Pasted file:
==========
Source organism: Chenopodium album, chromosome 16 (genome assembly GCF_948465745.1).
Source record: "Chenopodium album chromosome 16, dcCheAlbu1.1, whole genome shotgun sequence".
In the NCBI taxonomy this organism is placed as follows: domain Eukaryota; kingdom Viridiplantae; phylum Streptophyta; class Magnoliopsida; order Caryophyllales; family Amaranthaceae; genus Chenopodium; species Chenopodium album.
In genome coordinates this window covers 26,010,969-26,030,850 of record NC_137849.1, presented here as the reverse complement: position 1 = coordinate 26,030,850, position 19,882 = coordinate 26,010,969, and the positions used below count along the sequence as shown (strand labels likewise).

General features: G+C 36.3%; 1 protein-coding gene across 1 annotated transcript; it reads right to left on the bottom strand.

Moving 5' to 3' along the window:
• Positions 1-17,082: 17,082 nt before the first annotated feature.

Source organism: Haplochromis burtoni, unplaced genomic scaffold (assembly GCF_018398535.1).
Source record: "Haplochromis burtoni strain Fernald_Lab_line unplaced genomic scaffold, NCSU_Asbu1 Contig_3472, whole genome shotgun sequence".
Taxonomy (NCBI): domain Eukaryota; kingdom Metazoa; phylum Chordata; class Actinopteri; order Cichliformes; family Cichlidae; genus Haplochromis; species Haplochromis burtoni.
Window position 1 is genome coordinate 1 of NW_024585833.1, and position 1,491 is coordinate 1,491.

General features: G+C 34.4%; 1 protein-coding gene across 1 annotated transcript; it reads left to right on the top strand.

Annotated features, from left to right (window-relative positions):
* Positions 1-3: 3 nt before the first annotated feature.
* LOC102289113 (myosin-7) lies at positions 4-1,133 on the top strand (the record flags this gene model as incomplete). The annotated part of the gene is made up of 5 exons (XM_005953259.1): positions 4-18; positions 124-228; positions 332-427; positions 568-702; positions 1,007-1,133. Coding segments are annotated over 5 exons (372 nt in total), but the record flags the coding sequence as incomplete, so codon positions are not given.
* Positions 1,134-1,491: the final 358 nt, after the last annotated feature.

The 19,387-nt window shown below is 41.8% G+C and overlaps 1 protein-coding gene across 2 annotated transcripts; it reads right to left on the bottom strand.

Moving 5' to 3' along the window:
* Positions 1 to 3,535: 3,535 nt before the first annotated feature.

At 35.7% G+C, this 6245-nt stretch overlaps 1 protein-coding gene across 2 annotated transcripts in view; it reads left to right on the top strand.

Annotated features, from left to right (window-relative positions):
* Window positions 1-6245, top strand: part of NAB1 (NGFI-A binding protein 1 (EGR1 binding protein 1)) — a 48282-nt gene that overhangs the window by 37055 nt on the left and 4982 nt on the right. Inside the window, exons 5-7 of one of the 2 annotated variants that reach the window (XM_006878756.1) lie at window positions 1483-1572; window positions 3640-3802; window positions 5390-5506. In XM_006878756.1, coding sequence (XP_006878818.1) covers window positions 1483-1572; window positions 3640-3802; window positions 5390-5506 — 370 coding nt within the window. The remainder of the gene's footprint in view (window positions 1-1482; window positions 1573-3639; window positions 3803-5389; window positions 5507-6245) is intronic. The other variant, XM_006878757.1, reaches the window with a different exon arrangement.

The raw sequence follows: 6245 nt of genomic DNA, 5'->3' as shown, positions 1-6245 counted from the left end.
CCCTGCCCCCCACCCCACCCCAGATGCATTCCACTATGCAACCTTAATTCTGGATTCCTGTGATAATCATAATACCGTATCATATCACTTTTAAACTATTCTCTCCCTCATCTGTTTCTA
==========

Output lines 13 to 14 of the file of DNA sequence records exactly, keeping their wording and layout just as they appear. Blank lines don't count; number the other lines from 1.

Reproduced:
Annotated features, from left to right (window-relative positions):
* Positions 1-3: 3 nt before the first annotated feature.